Just read an interesting fact (that Tolkien liked Robert E. Howard) in a recent Amazing Stories article about the difference between High Fantasy and Sword and Sorcery. Summed up well here by G. W. Thomas:
"In the final analysis, Sword & Sorcery and High Fantasy aren’t so very different. What has made them different at all is mere happenstance. Howard was an American Pulp writer, so therefore his Fantasy is short-story based and fast-paced. Tolkien wrote not for money and took an entire lifetime to craft one long tale. In spirit they are the same, Heroic Fantasy. In execution, tone and message, they differ as much as two writers should, each reflecting their own spirit. Lin Carter, in his book Imaginary Worlds, says that Tolkien had read Howard and liked him. This doesn’t surprise me at all. They were both inspired by the same sources of the fantastic and found their own ways of writing about it."
He also mentions that Sword and Sorcery tales have more to do with survival, and High Fantasy have more to do with redemption. Although I would agree this is often the case, it isn't always. Often the lines blur, and sometimes survival and redemption are one. Michael Moorcock's Elric saga (especially Stormbringer) has both High Fantasy and Sword and Sorcery elements, and although very much about redemption, it is also about survival.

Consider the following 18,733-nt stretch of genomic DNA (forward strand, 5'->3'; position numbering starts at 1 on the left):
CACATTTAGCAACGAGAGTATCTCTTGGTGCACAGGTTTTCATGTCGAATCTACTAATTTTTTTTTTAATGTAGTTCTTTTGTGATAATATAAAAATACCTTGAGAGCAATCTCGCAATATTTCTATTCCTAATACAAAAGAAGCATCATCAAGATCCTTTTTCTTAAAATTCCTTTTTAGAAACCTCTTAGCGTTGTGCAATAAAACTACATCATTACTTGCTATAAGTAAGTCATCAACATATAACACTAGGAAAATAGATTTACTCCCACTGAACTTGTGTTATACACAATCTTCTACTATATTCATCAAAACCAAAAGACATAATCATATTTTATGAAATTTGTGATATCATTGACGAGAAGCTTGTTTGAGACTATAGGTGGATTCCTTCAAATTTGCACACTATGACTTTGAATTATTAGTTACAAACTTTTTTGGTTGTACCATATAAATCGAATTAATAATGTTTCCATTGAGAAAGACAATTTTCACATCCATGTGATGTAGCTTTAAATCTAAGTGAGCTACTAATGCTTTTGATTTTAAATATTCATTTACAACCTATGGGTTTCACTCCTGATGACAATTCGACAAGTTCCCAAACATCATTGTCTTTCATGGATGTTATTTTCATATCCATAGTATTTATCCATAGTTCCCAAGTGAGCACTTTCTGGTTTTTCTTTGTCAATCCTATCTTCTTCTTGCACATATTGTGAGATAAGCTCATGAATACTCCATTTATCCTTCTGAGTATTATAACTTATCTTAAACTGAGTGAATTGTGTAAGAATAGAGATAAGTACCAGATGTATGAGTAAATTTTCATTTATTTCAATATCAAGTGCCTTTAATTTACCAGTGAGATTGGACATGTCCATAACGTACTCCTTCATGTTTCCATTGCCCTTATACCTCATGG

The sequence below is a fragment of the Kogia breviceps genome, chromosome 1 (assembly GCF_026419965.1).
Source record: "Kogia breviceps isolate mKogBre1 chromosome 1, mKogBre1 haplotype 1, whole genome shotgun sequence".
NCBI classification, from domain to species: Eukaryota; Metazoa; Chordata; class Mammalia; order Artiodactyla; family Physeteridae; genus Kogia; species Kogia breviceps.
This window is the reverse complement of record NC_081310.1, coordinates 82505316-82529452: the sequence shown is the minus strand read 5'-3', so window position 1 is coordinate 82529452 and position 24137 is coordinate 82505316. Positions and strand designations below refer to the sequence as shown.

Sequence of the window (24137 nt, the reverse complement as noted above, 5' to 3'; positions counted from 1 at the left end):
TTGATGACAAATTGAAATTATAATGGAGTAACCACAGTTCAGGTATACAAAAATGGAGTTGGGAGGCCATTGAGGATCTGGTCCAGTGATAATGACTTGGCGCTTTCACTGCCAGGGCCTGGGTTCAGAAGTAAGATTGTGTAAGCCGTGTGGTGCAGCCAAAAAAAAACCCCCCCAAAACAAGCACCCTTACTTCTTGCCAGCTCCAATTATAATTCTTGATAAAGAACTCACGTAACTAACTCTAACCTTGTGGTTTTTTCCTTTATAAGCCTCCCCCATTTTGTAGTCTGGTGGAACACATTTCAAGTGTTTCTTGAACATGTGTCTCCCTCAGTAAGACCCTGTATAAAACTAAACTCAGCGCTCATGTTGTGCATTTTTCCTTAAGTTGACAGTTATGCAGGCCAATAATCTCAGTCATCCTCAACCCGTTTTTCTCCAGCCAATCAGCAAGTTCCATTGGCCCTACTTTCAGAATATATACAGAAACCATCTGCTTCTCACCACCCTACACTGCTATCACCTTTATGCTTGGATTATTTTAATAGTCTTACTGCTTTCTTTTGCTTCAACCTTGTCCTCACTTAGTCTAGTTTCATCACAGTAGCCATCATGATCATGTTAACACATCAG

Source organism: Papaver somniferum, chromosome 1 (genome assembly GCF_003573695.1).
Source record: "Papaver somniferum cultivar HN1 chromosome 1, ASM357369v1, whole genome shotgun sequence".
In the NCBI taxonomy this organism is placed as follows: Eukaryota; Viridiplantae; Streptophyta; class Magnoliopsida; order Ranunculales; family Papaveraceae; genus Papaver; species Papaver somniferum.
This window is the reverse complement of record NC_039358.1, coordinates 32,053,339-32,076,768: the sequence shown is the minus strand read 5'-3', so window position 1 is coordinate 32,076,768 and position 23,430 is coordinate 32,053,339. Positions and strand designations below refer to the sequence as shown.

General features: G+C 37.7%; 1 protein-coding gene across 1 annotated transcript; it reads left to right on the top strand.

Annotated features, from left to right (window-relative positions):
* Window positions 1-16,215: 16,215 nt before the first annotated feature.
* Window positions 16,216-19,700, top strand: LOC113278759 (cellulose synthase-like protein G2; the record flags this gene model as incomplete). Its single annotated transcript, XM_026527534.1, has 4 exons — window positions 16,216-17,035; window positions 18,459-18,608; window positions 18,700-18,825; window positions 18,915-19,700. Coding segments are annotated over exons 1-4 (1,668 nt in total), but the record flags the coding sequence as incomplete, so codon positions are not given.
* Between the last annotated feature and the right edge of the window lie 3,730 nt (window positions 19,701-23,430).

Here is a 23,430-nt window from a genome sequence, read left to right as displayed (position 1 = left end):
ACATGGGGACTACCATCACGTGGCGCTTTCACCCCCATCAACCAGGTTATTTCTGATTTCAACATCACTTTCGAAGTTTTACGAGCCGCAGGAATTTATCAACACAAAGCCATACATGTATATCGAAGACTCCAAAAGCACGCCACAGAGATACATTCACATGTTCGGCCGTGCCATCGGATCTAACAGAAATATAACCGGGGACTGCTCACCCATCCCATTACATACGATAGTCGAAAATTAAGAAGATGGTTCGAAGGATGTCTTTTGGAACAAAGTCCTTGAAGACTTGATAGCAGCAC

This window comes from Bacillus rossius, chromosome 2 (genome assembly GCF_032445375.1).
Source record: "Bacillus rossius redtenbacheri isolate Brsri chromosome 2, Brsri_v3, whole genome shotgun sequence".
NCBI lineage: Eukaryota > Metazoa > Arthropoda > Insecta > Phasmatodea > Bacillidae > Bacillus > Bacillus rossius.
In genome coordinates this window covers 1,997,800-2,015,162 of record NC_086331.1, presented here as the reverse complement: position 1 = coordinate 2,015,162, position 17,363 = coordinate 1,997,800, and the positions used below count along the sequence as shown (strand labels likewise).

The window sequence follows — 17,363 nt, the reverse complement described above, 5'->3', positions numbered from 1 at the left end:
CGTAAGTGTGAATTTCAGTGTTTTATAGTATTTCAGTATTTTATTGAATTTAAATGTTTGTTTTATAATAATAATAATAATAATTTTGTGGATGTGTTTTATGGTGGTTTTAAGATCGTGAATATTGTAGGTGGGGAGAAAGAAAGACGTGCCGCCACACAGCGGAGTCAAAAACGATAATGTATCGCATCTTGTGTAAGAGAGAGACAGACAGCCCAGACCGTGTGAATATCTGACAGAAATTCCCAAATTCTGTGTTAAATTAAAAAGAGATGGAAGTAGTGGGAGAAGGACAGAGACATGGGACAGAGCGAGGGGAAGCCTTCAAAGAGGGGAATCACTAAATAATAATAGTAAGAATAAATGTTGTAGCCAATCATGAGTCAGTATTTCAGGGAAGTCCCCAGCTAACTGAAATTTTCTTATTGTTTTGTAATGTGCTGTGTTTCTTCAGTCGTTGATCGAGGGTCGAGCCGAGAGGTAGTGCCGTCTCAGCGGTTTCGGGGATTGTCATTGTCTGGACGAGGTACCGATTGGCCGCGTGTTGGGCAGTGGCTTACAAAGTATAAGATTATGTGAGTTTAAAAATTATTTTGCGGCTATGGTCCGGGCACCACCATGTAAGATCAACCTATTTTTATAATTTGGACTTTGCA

I enjoy them both, but I tend towards the stories of more down-to-earth people trying to survive AND find meaning and redemption, as opposed to a fantasy version of the lifestyles of the rich and famous (which much fantasy nowadays seems to be about). Thus I will always be more drawn to a title like Cugel the Clever than to Game of Thrones. Put into a modern setting, it would be like the difference between reading about someone struggling to start a small business as opposed to reading about the lives of the Kardashians.
But now, I'm straying into a different blog topic...
Wishing you survival and redemption,